Household income and social class Watch

The Strangest Quark
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#21
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#21
Money isn't all that relevant. Builders and plumbers can earn loads, but they're generally upper working class jobs. Whereas some typically middle-class jobs are quite poorly paid. It's more about attitudes and values, really. And the weird subtle class-based indicators in English society, like how you say 'scones', or what you do with your napkin... Class is silly, really.
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L i b
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#22
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#22
****ing daft thread. Social class in Britain has nothing to do with income.
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coldplasma
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#23
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#23
(Original post by L i b)
****ing daft thread. Social class in Britain has nothing to do with income.
I beg to differ. It has everything to do with income.
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L i b
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#24
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#24
(Original post by coldplasma)
I beg to differ. It has everything to do with income.
Nope. There are loads of lower class types who have lots of money, and plenty of middle and upper class people who are skint.
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xxxchrisxxx
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#25
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#25
(Original post by L i b)
Nope. There are loads of lower class types who have lots of money, and plenty of middle and upper class people who are skint.

how could one be upperclass and skint?
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L i b
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#26
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(Original post by xxxchrisxxx)
how could one be upperclass and skint?
Most of the traditional upper class is quite skint, at least in terms of income. Probably because they are unlikely to work, the cost of labour has increased and former sources of income are dying out. That's a trend that's been going on since the war and is firmly entrenched.

Secondly, you have your middle and upper class types who do not attempt to make any great income. Artists, for example. I fit into this mould too - I have a household income that probably falls into four figures, and quite a few outstanding debts - financially, I am considerably worse off than many working class people, yet I consider myself quite firmly middle class.
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Origami Bullets
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#27
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#27
(Original post by xxxchrisxxx)
how could one be upperclass and skint?
If they were born into that class but were frankly thick and ended up in a crap job

If they lost the money for some other reason (inheritance tax, upkeep of large house that has been in the family for centuries etc.)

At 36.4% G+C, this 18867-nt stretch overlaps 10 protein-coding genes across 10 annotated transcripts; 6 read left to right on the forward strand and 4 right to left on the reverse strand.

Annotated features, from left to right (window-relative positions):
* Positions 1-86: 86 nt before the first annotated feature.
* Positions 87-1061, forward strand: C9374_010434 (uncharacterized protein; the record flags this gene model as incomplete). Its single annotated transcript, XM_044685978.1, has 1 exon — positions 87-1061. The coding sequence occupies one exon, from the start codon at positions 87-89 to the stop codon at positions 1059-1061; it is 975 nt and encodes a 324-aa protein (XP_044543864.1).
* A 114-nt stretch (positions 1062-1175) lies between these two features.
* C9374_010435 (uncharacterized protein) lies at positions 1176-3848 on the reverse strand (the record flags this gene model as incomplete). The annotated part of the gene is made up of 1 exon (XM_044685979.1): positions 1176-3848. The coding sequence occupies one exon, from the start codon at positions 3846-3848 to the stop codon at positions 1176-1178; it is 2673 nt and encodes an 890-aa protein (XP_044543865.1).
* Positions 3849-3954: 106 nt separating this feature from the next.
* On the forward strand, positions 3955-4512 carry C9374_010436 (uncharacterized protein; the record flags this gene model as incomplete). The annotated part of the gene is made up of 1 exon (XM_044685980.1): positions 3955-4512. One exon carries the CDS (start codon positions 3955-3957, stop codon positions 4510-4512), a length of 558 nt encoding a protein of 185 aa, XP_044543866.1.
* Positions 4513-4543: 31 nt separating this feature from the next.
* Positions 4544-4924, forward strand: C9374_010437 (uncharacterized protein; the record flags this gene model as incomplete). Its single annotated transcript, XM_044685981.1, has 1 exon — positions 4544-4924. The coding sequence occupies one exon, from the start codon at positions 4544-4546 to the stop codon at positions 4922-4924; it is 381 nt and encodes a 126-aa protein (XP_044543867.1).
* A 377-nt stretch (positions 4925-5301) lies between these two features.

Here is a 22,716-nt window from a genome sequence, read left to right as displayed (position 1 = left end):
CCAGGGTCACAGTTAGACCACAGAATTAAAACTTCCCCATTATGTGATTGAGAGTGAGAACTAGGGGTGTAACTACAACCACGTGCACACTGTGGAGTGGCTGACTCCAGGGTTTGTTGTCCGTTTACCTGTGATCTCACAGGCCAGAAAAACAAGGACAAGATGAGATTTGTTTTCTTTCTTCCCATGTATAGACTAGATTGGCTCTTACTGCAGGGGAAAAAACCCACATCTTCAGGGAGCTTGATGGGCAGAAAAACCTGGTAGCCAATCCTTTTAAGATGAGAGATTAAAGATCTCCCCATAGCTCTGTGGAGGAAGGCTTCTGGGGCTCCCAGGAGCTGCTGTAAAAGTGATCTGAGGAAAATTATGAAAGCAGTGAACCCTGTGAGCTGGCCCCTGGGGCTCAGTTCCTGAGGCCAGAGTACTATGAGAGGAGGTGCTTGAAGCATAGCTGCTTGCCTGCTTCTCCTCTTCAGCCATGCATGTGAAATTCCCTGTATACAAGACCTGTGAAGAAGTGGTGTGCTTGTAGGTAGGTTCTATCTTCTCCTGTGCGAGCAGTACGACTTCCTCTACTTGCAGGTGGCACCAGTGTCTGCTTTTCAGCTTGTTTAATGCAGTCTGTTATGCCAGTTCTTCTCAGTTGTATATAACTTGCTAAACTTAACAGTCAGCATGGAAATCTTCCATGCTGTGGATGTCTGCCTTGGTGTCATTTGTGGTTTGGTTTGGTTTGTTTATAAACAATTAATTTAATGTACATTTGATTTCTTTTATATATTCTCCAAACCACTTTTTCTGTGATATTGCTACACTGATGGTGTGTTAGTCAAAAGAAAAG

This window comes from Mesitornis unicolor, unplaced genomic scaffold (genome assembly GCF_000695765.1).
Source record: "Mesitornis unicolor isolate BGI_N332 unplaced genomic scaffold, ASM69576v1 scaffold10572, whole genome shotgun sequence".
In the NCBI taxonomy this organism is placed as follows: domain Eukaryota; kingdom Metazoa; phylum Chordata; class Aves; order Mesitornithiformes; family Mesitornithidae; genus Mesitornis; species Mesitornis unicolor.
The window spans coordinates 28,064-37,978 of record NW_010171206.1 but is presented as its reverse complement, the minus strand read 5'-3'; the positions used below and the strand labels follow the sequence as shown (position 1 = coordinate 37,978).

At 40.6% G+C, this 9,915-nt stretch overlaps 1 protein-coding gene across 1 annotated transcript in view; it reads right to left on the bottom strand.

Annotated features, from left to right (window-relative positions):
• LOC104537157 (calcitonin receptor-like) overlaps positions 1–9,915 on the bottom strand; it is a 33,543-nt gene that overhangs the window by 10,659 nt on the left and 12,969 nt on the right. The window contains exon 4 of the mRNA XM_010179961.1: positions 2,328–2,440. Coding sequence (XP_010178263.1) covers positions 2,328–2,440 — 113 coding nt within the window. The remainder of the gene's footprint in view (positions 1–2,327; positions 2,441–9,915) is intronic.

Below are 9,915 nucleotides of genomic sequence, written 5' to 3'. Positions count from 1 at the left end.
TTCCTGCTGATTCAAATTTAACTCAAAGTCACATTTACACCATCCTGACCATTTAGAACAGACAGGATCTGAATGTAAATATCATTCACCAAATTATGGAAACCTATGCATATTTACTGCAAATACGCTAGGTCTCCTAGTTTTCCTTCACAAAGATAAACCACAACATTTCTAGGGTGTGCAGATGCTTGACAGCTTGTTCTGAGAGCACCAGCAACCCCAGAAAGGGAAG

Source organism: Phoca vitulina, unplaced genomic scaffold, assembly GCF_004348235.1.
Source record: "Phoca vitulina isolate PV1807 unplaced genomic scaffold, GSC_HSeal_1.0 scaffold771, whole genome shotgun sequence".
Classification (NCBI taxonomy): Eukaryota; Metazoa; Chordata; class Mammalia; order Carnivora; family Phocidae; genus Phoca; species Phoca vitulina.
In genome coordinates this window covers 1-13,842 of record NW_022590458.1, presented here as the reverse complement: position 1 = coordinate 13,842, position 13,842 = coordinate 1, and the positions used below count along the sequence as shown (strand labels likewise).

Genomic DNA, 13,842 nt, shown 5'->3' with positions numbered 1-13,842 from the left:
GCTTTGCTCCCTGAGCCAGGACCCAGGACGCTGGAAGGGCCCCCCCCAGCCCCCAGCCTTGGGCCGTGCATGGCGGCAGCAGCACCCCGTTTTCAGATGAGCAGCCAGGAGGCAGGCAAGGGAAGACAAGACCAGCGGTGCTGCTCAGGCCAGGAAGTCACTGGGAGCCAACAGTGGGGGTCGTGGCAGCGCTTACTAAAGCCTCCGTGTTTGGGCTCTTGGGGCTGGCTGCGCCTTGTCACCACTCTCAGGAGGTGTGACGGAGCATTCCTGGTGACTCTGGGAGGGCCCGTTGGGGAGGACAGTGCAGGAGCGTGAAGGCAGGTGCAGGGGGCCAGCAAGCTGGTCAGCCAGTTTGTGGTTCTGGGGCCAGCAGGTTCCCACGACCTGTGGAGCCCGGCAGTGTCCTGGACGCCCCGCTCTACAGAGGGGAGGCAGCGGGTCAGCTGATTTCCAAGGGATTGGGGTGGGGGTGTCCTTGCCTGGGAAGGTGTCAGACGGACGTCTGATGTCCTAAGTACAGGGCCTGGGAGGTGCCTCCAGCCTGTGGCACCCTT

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Kater Murr
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#28
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It can't be done objectively, however:

< £15 000 Working Class
£15 000 - £25 000 Lower Middle Class
£25 000 - £50 000 Middle Class
£50 000 + ...is just completely off my radar.
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weet_ABI_x
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#29
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#29
(Original post by buttons_andbeads)
I saw a newspaper article about a chav who won the lottery and said his life long dream had been to buy a council house of his own and a vauxhall corsa. Which he did!
In a way I think that's quite sweet!
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halátnost
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#30
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(Original post by Kater Murr)
It can't be done objectively, however:

< £15 000 Working Class
£15 000 - £25 000 Lower Middle Class
£25 000 - £50 000 Middle Class
£50 000 + ...is just completely off my radar.

Somebody who actually answered the OP with a subjective opinion, instead of getting into the whole "definition of class" debate, which was not what the op was asking. Well done.
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xxxchrisxxx
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#31
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#31
(Original post by Helena in Bristol)
If they were born into that class but were frankly thick and ended up in a crap job

If they lost the money for some other reason (inheritance tax, upkeep of large house that has been in the family for centuries etc.)

so does this mean there is no social class mobility then? you are what you were born into? if one "ends up in a crap job", does that not make one working class?
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halátnost
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#32
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(Original post by xxxchrisxxx)
so does this mean there is no social class mobility then? you are what you were born into? if one "ends up in a crap job", does that not make one working class?

I'm too lazy to massively elaborate right now, but I did ramble on this topic a while ago. The post can be seen here if you are interested. Haven't re-read it since so not sure whether my opinions have changed since or not. It's basically my two cents worth anyhow (whether it represents value for money I couldn't possibly say!).
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Kater Murr
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#33
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(Original post by halátnost)
Somebody who actually answered the OP with a subjective opinion, instead of getting into the whole "definition of class" debate, which was not what the op was asking. Well done.


...
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dogtanian
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#34
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(Original post by halátnost)